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All Talk, No Action: Moving Beyond the Hype of AI and Recruiting

I’m a little annoyed about something!

We’ve all heard a lot of buzz recently about AI in recruiting – what it is, what its capabilities are, how it’s going to change the industry. I’ve been to countless conferences and listened to numerous talks, but I’m finding it increasingly frustrating that these discussions often just center on what AI might do, rather than what it is currently doing.

Back in SocialTalent’s early days, when we were starting to teach recruiters how to use the internet to source candidates, I realized something fundamental – people need actionable advice to help solve immediate problems. This same principle should be applied to the current state of AI and recruiting as well.

Theory and speculation is all well and good, but AI is here. No-one can deny that anymore. And at some point we need to move beyond talk and get down to the brass tacks of actually doing.

The Two Categories of AI

First, I think we need clarity over what I mean when I refer to AI in the context of recruiting. There are two main categories:

  1. Workflow Tools: These include stack ranking tools, automated search tools, CRM systems, and job posting software. These tools are typically procured and implemented by organizations, often taking months to be fully operational.
  2. Co-Pilots: Tools like ChatGPT, Google’s Gemini, and Microsoft’s Co-Pilot. These are accessible immediately and can be used by individuals regardless of organizational policies.

It’s the latter I want to focus on in this article. I can sense the nervousness around this! But if you think your recruiting teams aren’t using tools like this, think again! Co-Pilot style AI is omnipresent and arbitrary bans won’t hamper its proliferation.

People are finding workarounds or using their own personal devices. And it really begs the question – wouldn’t you rather your team use paid licenses that are controlled by the organization and have secure data privacy in place?

Perhaps that’s a topic in itself for another day! The reality is that this is the AI recruiters need practical guidance on. Why? Because it can supercharge the role.

AI as an Assistant, Not a Replacement

One of my favorite studies on AI and recruiting comes from Harvard Business School. Entitled “Falling Asleep at the Wheel” it investigates the trade-off between AI accuracy and human engagement in hiring.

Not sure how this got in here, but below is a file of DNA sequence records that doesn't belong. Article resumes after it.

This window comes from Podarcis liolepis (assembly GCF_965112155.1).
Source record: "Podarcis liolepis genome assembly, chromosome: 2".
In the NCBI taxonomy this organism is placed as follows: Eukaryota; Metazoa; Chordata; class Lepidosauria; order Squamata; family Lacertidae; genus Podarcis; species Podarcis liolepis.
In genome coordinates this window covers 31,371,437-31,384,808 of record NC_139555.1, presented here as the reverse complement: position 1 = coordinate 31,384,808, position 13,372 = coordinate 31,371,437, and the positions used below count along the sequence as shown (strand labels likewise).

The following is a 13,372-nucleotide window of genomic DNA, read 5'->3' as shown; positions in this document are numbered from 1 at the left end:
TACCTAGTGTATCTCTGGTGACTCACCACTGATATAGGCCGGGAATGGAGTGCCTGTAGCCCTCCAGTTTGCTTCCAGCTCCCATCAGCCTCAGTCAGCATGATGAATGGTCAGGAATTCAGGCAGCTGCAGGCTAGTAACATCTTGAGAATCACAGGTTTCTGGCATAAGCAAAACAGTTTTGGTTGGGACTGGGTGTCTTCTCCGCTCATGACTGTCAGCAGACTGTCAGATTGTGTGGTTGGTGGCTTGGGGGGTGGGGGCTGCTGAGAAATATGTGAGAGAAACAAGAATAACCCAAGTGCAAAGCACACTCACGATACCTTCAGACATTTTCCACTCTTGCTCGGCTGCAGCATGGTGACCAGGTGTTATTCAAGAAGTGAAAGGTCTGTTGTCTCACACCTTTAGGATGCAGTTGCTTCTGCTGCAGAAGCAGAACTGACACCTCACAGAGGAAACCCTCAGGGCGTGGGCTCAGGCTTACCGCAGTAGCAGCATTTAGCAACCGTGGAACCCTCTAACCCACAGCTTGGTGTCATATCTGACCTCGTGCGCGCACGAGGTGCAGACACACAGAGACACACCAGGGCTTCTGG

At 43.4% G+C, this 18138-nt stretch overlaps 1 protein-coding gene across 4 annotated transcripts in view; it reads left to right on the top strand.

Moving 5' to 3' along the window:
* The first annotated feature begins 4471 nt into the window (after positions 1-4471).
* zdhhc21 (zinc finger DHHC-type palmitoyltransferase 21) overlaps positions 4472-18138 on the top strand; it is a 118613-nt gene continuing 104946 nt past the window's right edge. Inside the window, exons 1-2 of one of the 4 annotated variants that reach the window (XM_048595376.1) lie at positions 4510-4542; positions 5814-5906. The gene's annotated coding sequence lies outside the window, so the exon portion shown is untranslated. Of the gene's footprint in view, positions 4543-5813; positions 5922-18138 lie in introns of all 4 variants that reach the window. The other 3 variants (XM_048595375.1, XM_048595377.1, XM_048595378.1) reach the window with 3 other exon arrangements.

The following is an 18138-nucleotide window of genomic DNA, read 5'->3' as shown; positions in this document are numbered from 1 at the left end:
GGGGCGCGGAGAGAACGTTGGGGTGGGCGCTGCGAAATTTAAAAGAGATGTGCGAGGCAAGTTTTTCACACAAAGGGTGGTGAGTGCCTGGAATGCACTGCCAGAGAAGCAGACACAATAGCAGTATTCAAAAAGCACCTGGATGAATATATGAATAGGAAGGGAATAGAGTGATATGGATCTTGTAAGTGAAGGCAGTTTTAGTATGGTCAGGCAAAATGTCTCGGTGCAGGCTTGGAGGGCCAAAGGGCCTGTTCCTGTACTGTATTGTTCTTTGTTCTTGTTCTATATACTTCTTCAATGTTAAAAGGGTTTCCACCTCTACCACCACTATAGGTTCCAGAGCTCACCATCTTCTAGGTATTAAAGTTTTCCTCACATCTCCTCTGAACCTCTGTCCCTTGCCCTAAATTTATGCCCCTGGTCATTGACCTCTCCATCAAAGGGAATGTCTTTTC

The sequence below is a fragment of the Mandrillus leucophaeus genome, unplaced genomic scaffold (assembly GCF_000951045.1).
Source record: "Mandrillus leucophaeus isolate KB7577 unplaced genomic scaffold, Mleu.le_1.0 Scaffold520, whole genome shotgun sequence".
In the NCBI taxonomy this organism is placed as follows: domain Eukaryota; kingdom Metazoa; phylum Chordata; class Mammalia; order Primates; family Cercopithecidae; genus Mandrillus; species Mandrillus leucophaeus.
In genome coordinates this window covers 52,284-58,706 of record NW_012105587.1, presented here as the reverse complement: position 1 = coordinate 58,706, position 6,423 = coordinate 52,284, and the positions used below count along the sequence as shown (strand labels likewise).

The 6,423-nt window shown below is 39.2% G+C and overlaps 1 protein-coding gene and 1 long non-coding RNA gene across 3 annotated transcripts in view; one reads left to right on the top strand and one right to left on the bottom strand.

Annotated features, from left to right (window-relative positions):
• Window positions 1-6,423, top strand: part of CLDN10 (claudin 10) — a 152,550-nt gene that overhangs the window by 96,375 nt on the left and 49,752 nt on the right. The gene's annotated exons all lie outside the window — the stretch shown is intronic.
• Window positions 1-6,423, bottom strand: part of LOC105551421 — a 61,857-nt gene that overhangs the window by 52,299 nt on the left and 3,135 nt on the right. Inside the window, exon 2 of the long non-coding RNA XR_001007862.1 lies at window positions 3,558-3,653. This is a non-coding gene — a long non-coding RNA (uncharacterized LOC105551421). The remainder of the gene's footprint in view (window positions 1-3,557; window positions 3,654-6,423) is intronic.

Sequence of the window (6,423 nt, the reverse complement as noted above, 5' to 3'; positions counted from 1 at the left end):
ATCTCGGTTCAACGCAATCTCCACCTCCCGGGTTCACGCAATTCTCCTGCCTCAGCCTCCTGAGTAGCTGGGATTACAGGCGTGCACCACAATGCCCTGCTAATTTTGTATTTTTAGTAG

The research assessed 181 recruiters as they collectively reviewed 8,000 resumes for a software engineer role using various AI tools of varying quality:

  • A perfectly predictive AI
  • High-performing AI
  • Low-performing AI
  • No AI (control group)

The findings from the study showed an intriguing trend. While at a base level the recruiters who used AI, in any capacity, performed better, it was the ones with a lower quality model who excelled. Why do you think this was?

Well, with high-level AI recruiters had a tendency to sit back and let the machine take over. As weaker AI is more prone to error it thus meant that experienced recruiters would spend more time questioning results and outcomes.

It’s a fascinating conclusion. AI does make recruiting better, but to achieve the best possible outcome, you need human intervention.

And this is the biggest lesson to take away before we jump into practical application – AI is an assistant, not a replacement for expert recruiting knowledge.

AI in Action

Let me illustrate AI’s current potential through practical examples using ChatGPT. One of the biggest use cases I get asked about is around job specs. In fact, during a presentation at the recent recruiTECH event in Budapest I demonstrated the creation of a job spec with ChatGPT for a Director of Finance role in Audi.

Here’s the full video of how I partnered with AI to complete this task:

Key highlights:

1. Language: I was able to tell the AI to edit the job spec to use ‘you/your’ language over ‘we/I/us’ language because I know this is more attractive to high quality candidates.

2. Diversity: Having more female applicants was a fabricated goal, so I asked ChatGPT to check the job spec for masculine coded words.

3. Research: I got the AI to create a short-list of 20 companies in Hungary where I could find talent applicable to the role. I then had it turn this into a table with pros and cons so I can better understand the strengths and weaknesses of Audi. It even created a Boolean search string for me.

4. Outreach: After finding a prospect, we worked on creating personalized and targeted outreach messages, even workshopping alternatives when some didn’t quite hit the mark.

5. Interview prep: Next, we designed an interview process together and developed a rubric that will help keep alignment on the hiring team so we all know what good looks like and what values are most desired at Audi.

6. Social: We also worked out some social ads we could run to try and attract a younger demographic.

The Human-AI Balance

AI tools can accomplish in minutes what might take hours manually. However, the role of human expertise remains crucial. As can be seen in the video, my experience in this field allowed me to validate and refine AI-generated outputs, ensuring greater accuracy and higher quality.

But the scope is immense.

AI offers huge potential in recruiting, yet its true power lies in its use as an assistant to the knowledgeable talent advisor. So I leave this article with a klaxon to experiment. Push AI to the limits, use your experience and insight as a recruiter to guide this powerful tool and achieve hiring excellence!

This article originally appeared in Johnny Campbell’s Talent Leadership Insights LinkedIn newsletter. Click here to subscribe!

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